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Carers: Legislation, Policy and Practice

Carers: Legislation, Policy and Practice

The Social Services & Well-being (Wales) Act 2014 provides a wide-ranging single Act bringing together the duties and functions of local authorities with the aim of improving the ‘well-being’ of all people who need care and support, and carers who need support. The NI Department of Health is currently taking forward a three stage Reform of Adult Care and Support. The project is currently at stage two with the Department working to develop proposals for change to adult care and support for consultation in April 2017. Issues facing carers are the impact on their own health; detriment to their own life outside of their caring role; difficulties in balancing caring with paid work often leading to financial difficulties or outright poverty; for young carers, the impact on development of social skills, family relationships, and education/career prospects.
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A review of Australian animal welfare legislation, regulation, codes of practice, and policy, and their influence on stakeholders caring for wildlife and the animals for whom they care

A review of Australian animal welfare legislation, regulation, codes of practice, and policy, and their influence on stakeholders caring for wildlife and the animals for whom they care

This article has reviewed and critiqued the systems that currently regulate the care of Australian native animals that are rescued, rehabilitated, and released. It has found that the current systems are far from perfect, rely on many assumptions, are riddled with inconsistencies, and condone practices that may compromise the environment and the welfare of wildlife carers. The systems have evolved this way because of the influence of the state-by-state approach to policy development that prevails in Australia. Also, because the subject matter is complicated, it may have been left to policy-makers who may have been ill-equipped to craft appropriately reflective regulation. This is unsurprising, given that animal law as a discipline has been emerging only since 2010 in Australia and, in Australian tertiary education, currently exists as the inclusion of only one or two elective units in legal degrees. Many aspects of relevant policy rely on assumptions that are not based on scientific evidence. Vague assumptions that naturalness in releasing animals to the wild is reliably associated with better well-being are unfounded [121]. This review and critique confirms that such assumptions are often wrong. It indicates the need for an evidence-driven approach to wildlife rehabilitation. Such an approach is problematic when legislation and regulatory systems are fragmented, contradictive, unenforceable or unenforced, and thwart the possibility of data collection.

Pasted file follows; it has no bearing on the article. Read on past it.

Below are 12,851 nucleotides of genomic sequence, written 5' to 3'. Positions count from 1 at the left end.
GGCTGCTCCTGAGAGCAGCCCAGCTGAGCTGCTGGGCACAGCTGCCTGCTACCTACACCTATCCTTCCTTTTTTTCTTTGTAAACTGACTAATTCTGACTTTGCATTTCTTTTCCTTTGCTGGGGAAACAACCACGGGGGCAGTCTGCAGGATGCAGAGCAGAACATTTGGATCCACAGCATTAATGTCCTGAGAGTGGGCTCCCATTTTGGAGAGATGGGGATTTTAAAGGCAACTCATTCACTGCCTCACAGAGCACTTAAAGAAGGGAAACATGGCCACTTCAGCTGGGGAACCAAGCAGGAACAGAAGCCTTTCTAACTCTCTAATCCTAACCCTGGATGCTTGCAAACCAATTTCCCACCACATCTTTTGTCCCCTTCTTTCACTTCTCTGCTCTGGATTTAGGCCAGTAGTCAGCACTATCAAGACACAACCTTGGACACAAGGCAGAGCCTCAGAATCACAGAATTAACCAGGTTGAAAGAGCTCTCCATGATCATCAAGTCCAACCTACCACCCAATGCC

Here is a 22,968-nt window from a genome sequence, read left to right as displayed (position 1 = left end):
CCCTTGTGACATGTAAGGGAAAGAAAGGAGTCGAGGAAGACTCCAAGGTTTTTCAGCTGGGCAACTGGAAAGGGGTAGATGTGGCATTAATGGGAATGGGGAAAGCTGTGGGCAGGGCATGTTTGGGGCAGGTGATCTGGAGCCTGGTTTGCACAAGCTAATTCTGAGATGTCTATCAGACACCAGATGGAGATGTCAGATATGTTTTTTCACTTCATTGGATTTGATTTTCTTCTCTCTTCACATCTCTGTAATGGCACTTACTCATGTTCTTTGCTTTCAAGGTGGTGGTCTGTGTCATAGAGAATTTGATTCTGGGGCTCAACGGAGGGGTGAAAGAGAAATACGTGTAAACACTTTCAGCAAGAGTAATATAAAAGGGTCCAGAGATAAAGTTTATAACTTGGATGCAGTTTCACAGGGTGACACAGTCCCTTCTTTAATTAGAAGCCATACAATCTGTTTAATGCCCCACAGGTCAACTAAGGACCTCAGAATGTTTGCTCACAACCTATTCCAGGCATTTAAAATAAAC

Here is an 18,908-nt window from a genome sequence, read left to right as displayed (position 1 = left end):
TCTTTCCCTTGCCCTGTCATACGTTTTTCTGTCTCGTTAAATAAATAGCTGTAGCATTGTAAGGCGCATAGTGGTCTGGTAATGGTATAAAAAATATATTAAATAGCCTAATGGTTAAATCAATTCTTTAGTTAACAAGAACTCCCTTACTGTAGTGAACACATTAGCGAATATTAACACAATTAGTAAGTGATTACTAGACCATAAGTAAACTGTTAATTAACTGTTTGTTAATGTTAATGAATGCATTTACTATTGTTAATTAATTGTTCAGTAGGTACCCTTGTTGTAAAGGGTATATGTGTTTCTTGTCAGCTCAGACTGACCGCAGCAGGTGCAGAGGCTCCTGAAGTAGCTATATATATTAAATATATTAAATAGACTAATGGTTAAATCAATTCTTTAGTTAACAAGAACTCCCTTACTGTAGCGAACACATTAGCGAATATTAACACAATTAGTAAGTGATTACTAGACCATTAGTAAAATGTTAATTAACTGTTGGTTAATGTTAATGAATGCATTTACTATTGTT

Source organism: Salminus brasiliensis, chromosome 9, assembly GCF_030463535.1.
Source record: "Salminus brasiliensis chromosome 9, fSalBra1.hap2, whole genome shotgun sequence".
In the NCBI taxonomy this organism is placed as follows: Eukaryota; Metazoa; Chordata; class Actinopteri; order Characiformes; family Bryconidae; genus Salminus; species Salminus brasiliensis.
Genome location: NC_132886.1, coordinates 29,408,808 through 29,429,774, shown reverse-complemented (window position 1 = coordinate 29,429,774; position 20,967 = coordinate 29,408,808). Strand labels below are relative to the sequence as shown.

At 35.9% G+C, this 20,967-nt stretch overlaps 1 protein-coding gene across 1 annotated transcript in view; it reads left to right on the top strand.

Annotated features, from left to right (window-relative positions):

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To what extent does current policy and practice pay adequate attention to the needs of the sons and daughters of foster carers, particularly in the context of planned or unplanned placement endings?

To what extent does current policy and practice pay adequate attention to the needs of the sons and daughters of foster carers, particularly in the context of planned or unplanned placement endings?

The literature search identified 29 sources that explore issues of separation and loss in relation to placement moves for children and young people in foster care (see Appendix 7). Four sources were identified as specifically mentioning the impact of separation and loss for sons and daughters (see Appendix 8) and one additional source mentioned the impact for foster carers. Preston (1993, p.42-43) identifies that a period of preparation is ’crucial to a more successful move’ and points out that a family who is very attached to a child can find it difficult to let go. Conversely where a placement that has not worked ends, sons and daughters are often left with a strong sense of guilt and failure. Tulley (2000, p.20) finds that there is limited (if any) one to one support for sons and daughters of foster carers when placements end and specifically comments upon the psychological issues of separation and loss on the sons and daughters. Triseliotis (cited in Tulley, 2000, p.7) notes that 10% of foster carers say their children experience strong feelings of sadness and loss when the foster child has left.